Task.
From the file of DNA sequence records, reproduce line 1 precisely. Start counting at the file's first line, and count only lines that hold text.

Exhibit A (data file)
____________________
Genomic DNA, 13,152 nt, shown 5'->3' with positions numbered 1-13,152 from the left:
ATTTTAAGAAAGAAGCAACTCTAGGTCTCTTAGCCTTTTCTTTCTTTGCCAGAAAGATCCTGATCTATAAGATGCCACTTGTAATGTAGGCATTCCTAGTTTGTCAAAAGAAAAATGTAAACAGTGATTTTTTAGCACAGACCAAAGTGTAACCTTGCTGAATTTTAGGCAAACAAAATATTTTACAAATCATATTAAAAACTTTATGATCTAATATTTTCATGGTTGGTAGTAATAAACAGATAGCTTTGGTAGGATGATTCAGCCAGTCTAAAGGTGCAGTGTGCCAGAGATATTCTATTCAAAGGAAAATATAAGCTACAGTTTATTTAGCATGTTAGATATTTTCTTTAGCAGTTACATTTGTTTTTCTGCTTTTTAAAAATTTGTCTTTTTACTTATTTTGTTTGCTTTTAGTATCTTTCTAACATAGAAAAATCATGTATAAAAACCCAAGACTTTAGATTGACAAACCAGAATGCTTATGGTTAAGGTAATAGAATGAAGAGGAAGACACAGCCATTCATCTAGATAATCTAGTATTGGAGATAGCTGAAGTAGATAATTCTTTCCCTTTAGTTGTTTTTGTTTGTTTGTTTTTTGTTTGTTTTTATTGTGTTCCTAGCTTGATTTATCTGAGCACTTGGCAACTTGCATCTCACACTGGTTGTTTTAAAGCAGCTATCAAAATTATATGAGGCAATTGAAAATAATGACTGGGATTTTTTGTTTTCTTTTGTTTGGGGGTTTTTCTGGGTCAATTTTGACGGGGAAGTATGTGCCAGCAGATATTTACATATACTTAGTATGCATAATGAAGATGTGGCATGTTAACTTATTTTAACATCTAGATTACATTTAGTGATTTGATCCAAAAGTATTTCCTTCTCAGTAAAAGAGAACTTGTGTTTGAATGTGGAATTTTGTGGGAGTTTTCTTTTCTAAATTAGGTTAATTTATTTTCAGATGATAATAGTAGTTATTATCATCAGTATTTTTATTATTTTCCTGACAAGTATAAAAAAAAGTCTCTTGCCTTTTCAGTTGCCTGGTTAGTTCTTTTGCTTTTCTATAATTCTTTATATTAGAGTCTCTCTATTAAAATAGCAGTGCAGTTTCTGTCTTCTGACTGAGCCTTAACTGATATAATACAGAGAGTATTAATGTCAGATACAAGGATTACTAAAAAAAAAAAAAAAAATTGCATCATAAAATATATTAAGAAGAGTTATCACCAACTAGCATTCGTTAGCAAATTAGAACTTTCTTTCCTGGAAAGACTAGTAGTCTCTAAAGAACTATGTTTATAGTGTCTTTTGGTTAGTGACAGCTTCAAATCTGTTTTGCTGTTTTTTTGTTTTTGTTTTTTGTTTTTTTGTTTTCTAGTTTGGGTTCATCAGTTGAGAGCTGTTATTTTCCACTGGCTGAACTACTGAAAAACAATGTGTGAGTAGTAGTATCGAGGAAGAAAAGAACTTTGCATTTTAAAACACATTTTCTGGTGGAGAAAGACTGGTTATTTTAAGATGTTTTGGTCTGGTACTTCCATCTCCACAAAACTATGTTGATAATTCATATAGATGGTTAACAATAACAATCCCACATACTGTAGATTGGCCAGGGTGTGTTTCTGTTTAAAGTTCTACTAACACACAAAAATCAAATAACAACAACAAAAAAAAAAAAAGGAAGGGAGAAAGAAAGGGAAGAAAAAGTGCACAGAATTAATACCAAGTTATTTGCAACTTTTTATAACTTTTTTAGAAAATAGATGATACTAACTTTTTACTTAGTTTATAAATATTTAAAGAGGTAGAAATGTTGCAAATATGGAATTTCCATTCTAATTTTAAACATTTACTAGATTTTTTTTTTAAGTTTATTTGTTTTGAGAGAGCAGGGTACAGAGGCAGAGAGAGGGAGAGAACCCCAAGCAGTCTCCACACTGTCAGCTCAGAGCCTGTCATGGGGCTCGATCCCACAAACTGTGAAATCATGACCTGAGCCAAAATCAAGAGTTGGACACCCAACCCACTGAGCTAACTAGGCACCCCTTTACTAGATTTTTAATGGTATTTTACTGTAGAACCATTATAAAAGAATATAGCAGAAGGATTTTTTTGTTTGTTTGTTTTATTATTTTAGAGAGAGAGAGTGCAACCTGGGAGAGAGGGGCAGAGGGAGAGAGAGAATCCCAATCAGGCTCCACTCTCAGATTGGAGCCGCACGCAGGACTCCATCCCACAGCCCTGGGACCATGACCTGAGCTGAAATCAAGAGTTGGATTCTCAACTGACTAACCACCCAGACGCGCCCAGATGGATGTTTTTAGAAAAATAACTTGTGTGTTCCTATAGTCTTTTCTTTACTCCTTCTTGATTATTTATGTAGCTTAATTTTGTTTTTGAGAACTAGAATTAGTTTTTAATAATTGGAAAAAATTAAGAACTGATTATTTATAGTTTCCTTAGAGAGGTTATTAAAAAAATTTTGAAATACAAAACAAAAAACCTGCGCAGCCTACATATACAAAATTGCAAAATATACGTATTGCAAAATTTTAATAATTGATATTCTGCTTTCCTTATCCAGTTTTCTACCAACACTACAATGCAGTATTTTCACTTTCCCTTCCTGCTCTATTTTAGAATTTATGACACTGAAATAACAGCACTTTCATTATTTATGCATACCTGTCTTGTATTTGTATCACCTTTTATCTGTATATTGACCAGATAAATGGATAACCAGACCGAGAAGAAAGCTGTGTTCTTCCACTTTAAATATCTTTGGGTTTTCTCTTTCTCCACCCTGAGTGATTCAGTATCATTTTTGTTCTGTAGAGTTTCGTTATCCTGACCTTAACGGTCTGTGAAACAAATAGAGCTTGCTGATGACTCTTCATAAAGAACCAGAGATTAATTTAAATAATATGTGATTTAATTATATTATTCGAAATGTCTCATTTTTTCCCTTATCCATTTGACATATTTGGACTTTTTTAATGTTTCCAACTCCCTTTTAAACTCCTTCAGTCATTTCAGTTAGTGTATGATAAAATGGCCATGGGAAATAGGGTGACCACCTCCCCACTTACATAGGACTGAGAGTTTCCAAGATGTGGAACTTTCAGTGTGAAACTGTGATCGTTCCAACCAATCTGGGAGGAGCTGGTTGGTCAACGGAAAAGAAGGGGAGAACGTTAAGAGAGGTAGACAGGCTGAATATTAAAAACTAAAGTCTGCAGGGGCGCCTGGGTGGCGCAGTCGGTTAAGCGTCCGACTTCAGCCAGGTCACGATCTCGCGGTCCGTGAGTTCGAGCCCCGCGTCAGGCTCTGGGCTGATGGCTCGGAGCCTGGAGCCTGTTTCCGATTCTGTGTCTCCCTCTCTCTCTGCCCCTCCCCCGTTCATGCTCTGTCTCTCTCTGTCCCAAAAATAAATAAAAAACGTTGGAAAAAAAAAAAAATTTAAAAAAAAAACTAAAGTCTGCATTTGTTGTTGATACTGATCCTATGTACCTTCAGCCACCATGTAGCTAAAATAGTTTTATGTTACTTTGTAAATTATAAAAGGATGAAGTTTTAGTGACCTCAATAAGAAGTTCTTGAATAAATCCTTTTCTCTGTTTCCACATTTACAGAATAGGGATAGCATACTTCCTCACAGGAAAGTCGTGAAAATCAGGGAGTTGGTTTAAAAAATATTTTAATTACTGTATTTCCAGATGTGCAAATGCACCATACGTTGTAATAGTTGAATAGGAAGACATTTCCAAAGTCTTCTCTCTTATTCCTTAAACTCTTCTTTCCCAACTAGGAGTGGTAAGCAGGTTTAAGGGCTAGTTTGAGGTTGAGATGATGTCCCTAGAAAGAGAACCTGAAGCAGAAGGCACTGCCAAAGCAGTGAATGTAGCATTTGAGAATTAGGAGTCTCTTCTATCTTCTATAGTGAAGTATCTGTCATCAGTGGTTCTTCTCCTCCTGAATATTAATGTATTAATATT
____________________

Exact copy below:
Genomic DNA, 13,152 nt, shown 5'->3' with positions numbered 1-13,152 from the left: